Human capital in general, and educational background in particular, are one of the key ingredients for economic growth. But the US had a period of about 20 years, for those born through most of the 1950s and 1960s, where educational attainment barely budged. Urvi Neelakantan and Jessie Romero provide an overview in "Slowing Growth in Educational Attainment," an Economic Brief written for the Federal Reserve Bank of Richmond (July 2018, EB18-07).
Here's a figure showing years of schooling for Americans going back to the 1870s. You can see the steady rise for both men and women up until the birth cohorts, when the educational gains for women slow down and those for men go flat.
In their essay, Neelakantan and Romero argue that this strengthens the case for improving K-12 education, and offer some thoughts. Here are a few related points I would emphasize.
1) Lots of factors affect productivity growth for an economy. But rapid US education growth starting back in the 19th century has been tied to later US economic growth. And it's probably not just a coincidence that when those born around 1950 were entering the workforce in the 1970s, there is a sustained slump in productivity that lasts about 20 years--into the early 1990s.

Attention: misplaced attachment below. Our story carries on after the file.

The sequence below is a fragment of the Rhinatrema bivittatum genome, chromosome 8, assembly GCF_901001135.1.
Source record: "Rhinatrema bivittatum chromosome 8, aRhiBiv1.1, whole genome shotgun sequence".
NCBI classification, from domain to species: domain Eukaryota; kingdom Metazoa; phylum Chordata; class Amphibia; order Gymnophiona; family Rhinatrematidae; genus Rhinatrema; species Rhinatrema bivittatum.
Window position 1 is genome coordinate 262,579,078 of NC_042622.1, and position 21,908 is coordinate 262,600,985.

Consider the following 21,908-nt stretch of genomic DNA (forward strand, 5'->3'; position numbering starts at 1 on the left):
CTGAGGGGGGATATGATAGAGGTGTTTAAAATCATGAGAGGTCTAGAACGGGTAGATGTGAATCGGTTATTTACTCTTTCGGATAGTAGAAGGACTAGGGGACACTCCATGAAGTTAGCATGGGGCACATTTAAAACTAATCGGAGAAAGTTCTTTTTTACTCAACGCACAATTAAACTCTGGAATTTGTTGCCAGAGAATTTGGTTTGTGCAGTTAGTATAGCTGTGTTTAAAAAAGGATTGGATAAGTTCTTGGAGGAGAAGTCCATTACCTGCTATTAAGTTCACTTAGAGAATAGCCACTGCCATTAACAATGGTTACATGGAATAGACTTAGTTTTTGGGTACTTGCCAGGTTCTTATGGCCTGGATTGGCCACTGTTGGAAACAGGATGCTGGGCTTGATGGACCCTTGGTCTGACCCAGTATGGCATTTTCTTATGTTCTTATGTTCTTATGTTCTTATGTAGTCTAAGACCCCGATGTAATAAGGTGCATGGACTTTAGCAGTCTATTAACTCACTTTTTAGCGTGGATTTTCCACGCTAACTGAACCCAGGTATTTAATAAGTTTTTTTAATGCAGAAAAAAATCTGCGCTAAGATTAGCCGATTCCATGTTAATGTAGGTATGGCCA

2) One reason for the rise in inequality of incomes that started in the late 1970s is that the demand for high-skilled workers was growing faster than the supply. For example, the wage gap between college-educates worker and workers with no more than a high school education increased substantially. As Neelakantan and Romero write: "This slowdown in
skill acquisition, combined with growing demand for
high-skill workers, contributed to a large increase in
the `college premium' — the higher wages and earnings
of college graduates relative to workers with
only high school degrees." When educational attainment went flat, it also helped to create the conditions for US inequality to rise.
3) When a society has a period of a couple of decades where educational attainment doesn't rise, there's no way to go back later and "fix" it. The consequences like slower growth and higher inequality just march on through time. Similarly, the current generation of students--all of them, K-12, college and university--will be the next generation of US workers.